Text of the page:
Mobos and Brits take a lead on making their music choices matter

Are music awards ceremonies finally getting to grip with their lack of diversity?

Section Boyz attend the 21st Mobo Awards at Glasgow’s SSE Hydro.  Photograph:  Andrew Milligan/PA Wire

Section Boyz attend the 21st Mobo Awards at Glasgow’s SSE Hydro. Photograph: Andrew Milligan/PA Wire

 

Earlier this week, the Brits Voting Academy announced that it would be giving its voting system a makeover to promote diversity in the acts nominated but have award ceremonies ever had it right? From Kanye West storming the stage at the 2009 VMAs to Macklemore beating Kendrick Lamar for Best Rap Performance and Best Rap Album at the 2014 Grammy Awards, black artists’ contributions to music are often overlooked at mainstream award shows, even if they’re some of the world’s best-selling performers.

2016 has been tough, what with everyone dying and the world falling into general ruin, but one silver lining to this pox of a year is that it’s the year where musicians and actors stood up to the old-fashioned and whitewashed voting panels that decide who gets nominated for the biggest awards in music.

In February, the Brit Awards were heavily criticised for awarding only white musicians in the biggest categories, with #BritsSoWhite trending on Twitter, and Kendrick Lamar made a huge Black Lives Matter statement at the Grammy Awards – a ceremony that has been called racist by a number of its nominees – by performing untitled 05 | 09.21.2014, Blacker the Berry and Alright in shackles.

Last week’s Mobo Awards in Glasgow were a celebration of black artists and for the last few years, Mick Hucknall, Jessie J and Sam Smith wins aside, they’re a truer reflection of the diversity in British music, honouring Stormzy, FKA Twigs, Skepta and Kano, who are largely ignored by the Brits. That lack of representation caused Stormzy to call out the awards in his song One Take Freestyle; “What? None of my Gs nominated for Brits?/ Are you taking the piss? Embarrassing”.

This isn’t the first time that the awards have come under fire for ignoring British black talent. In 2001, fresh off the success of his debut album Born to Do It, one of the best-selling R&B albums by a British act, Craig David failed to win six of the awards he was nominated for, causing Dane Bowers to wear a “Craig Woz Robbed” shirt in support. In 2008, David said that he had lost interest in the awards as they don’t represent what’s really going on in the music industry. However, at last week’s Mobos, he won Best Male Act, bringing his Mobo Award count up to four.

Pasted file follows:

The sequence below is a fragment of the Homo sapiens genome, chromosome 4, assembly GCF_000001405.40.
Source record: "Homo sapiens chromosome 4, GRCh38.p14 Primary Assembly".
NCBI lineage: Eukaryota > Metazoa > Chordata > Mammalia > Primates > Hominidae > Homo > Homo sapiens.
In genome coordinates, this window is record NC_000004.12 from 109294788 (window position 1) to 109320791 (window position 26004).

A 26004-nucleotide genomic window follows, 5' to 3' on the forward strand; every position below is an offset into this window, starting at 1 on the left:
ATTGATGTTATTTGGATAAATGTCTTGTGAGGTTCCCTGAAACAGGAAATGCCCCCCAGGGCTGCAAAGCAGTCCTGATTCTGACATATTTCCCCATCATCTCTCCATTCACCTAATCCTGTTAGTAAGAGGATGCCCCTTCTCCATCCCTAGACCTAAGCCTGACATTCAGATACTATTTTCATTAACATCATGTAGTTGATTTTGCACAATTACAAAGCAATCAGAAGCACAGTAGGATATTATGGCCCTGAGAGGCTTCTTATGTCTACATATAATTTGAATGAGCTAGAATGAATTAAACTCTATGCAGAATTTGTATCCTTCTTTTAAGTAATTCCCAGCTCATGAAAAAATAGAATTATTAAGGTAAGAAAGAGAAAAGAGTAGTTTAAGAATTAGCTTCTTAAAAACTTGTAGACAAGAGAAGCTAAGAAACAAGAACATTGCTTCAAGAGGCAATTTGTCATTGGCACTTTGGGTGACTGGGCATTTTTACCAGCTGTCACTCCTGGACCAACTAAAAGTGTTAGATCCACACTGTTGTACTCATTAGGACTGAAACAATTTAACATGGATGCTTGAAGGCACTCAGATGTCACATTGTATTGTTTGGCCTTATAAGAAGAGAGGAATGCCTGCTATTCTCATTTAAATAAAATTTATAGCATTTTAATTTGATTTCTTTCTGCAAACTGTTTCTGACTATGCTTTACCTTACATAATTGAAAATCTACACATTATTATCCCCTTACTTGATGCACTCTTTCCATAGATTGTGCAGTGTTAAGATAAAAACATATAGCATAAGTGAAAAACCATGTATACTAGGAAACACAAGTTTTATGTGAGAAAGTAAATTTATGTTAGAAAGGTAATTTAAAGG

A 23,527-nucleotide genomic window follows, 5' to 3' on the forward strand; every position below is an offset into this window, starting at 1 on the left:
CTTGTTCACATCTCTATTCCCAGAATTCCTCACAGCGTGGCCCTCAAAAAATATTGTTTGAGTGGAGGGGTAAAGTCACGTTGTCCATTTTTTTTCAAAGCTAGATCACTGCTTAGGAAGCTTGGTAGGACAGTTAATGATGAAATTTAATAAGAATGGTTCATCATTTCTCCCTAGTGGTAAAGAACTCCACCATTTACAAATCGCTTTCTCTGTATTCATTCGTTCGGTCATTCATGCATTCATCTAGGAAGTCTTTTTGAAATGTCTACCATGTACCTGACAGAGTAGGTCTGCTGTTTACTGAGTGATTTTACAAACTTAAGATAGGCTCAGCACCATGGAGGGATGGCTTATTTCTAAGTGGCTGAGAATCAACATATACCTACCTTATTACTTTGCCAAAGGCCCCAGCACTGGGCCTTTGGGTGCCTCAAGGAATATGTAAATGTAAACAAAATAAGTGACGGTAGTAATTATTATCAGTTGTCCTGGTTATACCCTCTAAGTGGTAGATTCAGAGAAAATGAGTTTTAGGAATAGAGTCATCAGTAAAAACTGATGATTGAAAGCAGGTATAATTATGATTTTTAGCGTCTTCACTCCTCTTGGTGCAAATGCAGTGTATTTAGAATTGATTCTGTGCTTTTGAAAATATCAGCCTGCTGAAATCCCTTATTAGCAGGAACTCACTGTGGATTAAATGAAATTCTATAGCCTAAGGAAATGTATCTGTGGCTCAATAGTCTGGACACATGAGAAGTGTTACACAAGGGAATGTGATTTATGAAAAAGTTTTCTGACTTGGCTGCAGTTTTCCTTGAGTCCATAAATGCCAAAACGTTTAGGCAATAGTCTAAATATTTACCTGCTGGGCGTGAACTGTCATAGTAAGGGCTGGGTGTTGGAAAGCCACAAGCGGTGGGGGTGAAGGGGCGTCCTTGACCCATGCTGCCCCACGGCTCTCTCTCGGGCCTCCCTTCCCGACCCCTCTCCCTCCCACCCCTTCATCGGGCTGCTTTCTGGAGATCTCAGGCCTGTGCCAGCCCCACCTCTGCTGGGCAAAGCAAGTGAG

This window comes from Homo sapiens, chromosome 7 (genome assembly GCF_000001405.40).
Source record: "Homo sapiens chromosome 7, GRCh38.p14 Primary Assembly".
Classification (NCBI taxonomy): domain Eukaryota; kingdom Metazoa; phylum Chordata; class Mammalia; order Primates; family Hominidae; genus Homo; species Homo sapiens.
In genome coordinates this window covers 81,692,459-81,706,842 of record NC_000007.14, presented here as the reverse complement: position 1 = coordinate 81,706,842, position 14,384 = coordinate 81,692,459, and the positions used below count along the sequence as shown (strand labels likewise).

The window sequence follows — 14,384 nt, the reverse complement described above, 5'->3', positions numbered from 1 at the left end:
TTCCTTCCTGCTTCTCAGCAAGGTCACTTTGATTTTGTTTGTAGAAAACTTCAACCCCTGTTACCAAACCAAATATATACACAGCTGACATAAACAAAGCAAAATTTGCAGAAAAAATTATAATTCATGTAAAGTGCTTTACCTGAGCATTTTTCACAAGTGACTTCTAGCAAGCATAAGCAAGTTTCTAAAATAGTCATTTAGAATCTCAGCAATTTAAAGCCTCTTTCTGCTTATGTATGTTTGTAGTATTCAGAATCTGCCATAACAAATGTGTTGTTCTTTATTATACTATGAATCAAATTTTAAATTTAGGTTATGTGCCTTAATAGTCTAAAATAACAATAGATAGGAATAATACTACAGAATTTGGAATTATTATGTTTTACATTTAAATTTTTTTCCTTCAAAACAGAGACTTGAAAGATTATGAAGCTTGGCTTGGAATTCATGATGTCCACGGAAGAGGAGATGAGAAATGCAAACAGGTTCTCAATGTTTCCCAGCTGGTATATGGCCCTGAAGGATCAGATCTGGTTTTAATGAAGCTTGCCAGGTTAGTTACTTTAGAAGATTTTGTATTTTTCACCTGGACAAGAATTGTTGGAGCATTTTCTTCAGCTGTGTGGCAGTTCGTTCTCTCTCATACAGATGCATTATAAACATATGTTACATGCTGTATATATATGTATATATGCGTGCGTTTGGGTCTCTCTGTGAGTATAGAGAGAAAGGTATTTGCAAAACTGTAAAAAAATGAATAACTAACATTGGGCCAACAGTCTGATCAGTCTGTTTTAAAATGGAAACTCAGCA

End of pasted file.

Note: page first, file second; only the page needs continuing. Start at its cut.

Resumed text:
In an attempt to be more inclusive, the awards added the Best Urban Act category in 2003, with Ms Dynamite winning in 2003 and Lemar (remember him?) winning in 2004, but by 2005 the category was gone. Last year, as a huge middle finger to the ceremony that has awarded Robbie Williams more than any other act, Kanye West brought 25 British MCs, including Skepta, Stormzy and JME, onstage for his performance of All Day. None of these acts had ever performed on the stage that supposedly celebrates the biggest names in British music, even though they’re main stage acts at festivals in Britain and Ireland.

The Brits Voting Academy is made up of 1,200 artists, journalists and members of the music industry and with this shake up, 718 potential new voters have been invited to replace those who have been in the Academy for years. The number of voters from British, Black, Asian and minority ethnic (Bame) backgrounds will be increased from 15% to 17% and, after discovering that 70% of the voters were men, next year’s winners will be chosen by a panel that is 52% male and 48% female.

The Grammys prides itself on the fact that the winners are voted in by their peers in the Recording Academy, made up of musicians, producers, recording engineers and other recording professionals, but the award ceremony has a tense relationship with the hip hop community. The awards were boycotted by the Fresh Prince and Jazzy Jeff in 1989 and Jay Z in 1999 for not televising the hip hop performances. Public Enemy boycotted them in 1991, the year that Vanilla Ice was nominated for Best Rap Performance, calling the selection process racist. And Jay Z boycotted them again in 2002 for not awarding DMX in 1999. The fact that the award for Best Rap Album was only introduced in 1996, missing out on formative albums from the golden age of hip hop from Grandmaster Flash, Tupac while he was still alive, Notorious BIG and NWA, means that they have a lot of making up to do.

While we can point the finger at the Brits and Grammys voting panels when they get it wrong, the voting process for MTV’s VMAs is unknown. Even though the winners are voted in by the fans, how the nominees are chosen is a mystery but, according to the VMA voting rules, the sponsor of the show “reserves the right to select the winners at its discretion”. Hmmm. This makes Kanye West’s reaction to Taylor Swift’s forgettable video for You Belong With Me beating Beyoncé’s iconic Single Ladies (Put a Ring On It) at the 2009 show all the more understandable.

It’s easy to dismiss awards shows as nonsene and after this week, it’s even easier to lose faith in any electoral system. But if 2017’s Brit and Grammy Awards do not honour Beyoncé Lemonade, Skepta’s Konnichiwa, Frank Ocean’s Blonde, Blood Orange’s Freetown Sound, Solange’s A Seat at the Table or Kanye’s Life of Pablo, their music will just be played louder than ever.

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